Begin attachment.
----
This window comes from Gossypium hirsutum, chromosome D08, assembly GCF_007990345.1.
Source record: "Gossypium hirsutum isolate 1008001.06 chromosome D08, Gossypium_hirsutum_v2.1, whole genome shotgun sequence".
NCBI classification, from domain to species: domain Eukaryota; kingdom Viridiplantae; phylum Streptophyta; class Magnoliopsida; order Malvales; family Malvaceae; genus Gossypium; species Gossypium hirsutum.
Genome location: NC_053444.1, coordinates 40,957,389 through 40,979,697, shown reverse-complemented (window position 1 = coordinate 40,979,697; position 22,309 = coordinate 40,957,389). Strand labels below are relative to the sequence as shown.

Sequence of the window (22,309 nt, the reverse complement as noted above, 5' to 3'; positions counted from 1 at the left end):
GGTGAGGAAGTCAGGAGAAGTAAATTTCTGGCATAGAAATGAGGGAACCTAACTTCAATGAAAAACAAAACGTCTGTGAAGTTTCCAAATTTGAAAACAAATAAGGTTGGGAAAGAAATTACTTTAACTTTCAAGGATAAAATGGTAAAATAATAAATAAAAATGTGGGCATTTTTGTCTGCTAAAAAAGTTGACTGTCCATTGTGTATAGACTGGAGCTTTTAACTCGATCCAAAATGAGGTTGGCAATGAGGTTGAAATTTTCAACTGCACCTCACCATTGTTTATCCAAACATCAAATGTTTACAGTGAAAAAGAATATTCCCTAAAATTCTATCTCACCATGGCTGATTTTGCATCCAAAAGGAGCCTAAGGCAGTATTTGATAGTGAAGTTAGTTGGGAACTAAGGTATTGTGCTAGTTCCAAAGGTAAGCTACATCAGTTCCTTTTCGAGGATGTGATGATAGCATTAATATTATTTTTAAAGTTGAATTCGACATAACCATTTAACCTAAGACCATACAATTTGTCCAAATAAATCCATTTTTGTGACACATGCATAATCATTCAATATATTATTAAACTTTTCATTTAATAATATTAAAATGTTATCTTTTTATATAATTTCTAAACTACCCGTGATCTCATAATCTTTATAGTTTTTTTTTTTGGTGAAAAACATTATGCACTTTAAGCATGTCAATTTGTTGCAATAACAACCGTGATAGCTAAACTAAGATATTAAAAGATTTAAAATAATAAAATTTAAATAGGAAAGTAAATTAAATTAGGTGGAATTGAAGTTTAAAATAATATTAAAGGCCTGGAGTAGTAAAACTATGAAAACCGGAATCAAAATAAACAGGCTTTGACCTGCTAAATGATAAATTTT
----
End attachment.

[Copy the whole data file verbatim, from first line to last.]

This window comes from Gossypium hirsutum, chromosome D08, assembly GCF_007990345.1.
Source record: "Gossypium hirsutum isolate 1008001.06 chromosome D08, Gossypium_hirsutum_v2.1, whole genome shotgun sequence".
NCBI classification, from domain to species: domain Eukaryota; kingdom Viridiplantae; phylum Streptophyta; class Magnoliopsida; order Malvales; family Malvaceae; genus Gossypium; species Gossypium hirsutum.
Genome location: NC_053444.1, coordinates 40,957,389 through 40,979,697, shown reverse-complemented (window position 1 = coordinate 40,979,697; position 22,309 = coordinate 40,957,389). Strand labels below are relative to the sequence as shown.

Sequence of the window (22,309 nt, the reverse complement as noted above, 5' to 3'; positions counted from 1 at the left end):
GGTGAGGAAGTCAGGAGAAGTAAATTTCTGGCATAGAAATGAGGGAACCTAACTTCAATGAAAAACAAAACGTCTGTGAAGTTTCCAAATTTGAAAACAAATAAGGTTGGGAAAGAAATTACTTTAACTTTCAAGGATAAAATGGTAAAATAATAAATAAAAATGTGGGCATTTTTGTCTGCTAAAAAAGTTGACTGTCCATTGTGTATAGACTGGAGCTTTTAACTCGATCCAAAATGAGGTTGGCAATGAGGTTGAAATTTTCAACTGCACCTCACCATTGTTTATCCAAACATCAAATGTTTACAGTGAAAAAGAATATTCCCTAAAATTCTATCTCACCATGGCTGATTTTGCATCCAAAAGGAGCCTAAGGCAGTATTTGATAGTGAAGTTAGTTGGGAACTAAGGTATTGTGCTAGTTCCAAAGGTAAGCTACATCAGTTCCTTTTCGAGGATGTGATGATAGCATTAATATTATTTTTAAAGTTGAATTCGACATAACCATTTAACCTAAGACCATACAATTTGTCCAAATAAATCCATTTTTGTGACACATGCATAATCATTCAATATATTATTAAACTTTTCATTTAATAATATTAAAATGTTATCTTTTTATATAATTTCTAAACTACCCGTGATCTCATAATCTTTATAGTTTTTTTTTTTGGTGAAAAACATTATGCACTTTAAGCATGTCAATTTGTTGCAATAACAACCGTGATAGCTAAACTAAGATATTAAAAGATTTAAAATAATAAAATTTAAATAGGAAAGTAAATTAAATTAGGTGGAATTGAAGTTTAAAATAATATTAAAGGCCTGGAGTAGTAAAACTATGAAAACCGGAATCAAAATAAACAGGCTTTGACCTGCTAAATGATAAATTTT